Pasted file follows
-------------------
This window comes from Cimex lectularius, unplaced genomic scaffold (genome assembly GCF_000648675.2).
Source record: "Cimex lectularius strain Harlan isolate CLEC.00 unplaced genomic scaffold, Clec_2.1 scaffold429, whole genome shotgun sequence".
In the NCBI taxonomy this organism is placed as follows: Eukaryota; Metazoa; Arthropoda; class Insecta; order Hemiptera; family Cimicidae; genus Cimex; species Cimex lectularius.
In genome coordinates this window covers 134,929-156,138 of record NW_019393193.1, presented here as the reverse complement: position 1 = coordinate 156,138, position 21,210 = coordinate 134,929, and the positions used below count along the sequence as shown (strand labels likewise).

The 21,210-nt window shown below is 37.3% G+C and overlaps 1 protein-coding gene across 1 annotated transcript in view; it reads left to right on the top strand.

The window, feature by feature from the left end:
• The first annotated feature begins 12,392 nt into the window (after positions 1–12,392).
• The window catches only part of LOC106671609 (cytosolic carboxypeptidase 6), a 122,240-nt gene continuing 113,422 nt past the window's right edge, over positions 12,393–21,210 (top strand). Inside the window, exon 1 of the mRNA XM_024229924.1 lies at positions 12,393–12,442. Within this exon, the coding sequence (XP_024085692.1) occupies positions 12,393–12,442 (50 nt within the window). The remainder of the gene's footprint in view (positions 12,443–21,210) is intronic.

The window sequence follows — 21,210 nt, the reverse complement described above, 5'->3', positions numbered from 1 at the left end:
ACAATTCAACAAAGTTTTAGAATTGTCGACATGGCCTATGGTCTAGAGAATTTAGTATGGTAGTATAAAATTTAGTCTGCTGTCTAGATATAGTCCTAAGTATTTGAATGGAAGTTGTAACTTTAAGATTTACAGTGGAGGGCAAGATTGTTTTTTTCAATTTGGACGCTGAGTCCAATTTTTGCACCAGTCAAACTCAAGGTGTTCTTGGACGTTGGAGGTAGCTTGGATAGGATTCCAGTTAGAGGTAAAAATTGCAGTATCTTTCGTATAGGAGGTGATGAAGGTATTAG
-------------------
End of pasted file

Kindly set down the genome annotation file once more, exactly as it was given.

This window comes from Cimex lectularius, unplaced genomic scaffold (genome assembly GCF_000648675.2).
Source record: "Cimex lectularius strain Harlan isolate CLEC.00 unplaced genomic scaffold, Clec_2.1 scaffold429, whole genome shotgun sequence".
In the NCBI taxonomy this organism is placed as follows: Eukaryota; Metazoa; Arthropoda; class Insecta; order Hemiptera; family Cimicidae; genus Cimex; species Cimex lectularius.
In genome coordinates this window covers 134,929-156,138 of record NW_019393193.1, presented here as the reverse complement: position 1 = coordinate 156,138, position 21,210 = coordinate 134,929, and the positions used below count along the sequence as shown (strand labels likewise).

The 21,210-nt window shown below is 37.3% G+C and overlaps 1 protein-coding gene across 1 annotated transcript in view; it reads left to right on the top strand.

The window, feature by feature from the left end:
• The first annotated feature begins 12,392 nt into the window (after positions 1–12,392).
• The window catches only part of LOC106671609 (cytosolic carboxypeptidase 6), a 122,240-nt gene continuing 113,422 nt past the window's right edge, over positions 12,393–21,210 (top strand). Inside the window, exon 1 of the mRNA XM_024229924.1 lies at positions 12,393–12,442. Within this exon, the coding sequence (XP_024085692.1) occupies positions 12,393–12,442 (50 nt within the window). The remainder of the gene's footprint in view (positions 12,443–21,210) is intronic.

The window sequence follows — 21,210 nt, the reverse complement described above, 5'->3', positions numbered from 1 at the left end:
ACAATTCAACAAAGTTTTAGAATTGTCGACATGGCCTATGGTCTAGAGAATTTAGTATGGTAGTATAAAATTTAGTCTGCTGTCTAGATATAGTCCTAAGTATTTGAATGGAAGTTGTAACTTTAAGATTTACAGTGGAGGGCAAGATTGTTTTTTTCAATTTGGACGCTGAGTCCAATTTTTGCACCAGTCAAACTCAAGGTGTTCTTGGACGTTGGAGGTAGCTTGGATAGGATTCCAGTTAGAGGTAAAAATTGCAGTATCTTTCGTATAGGAGGTGATGAAGGTATTAG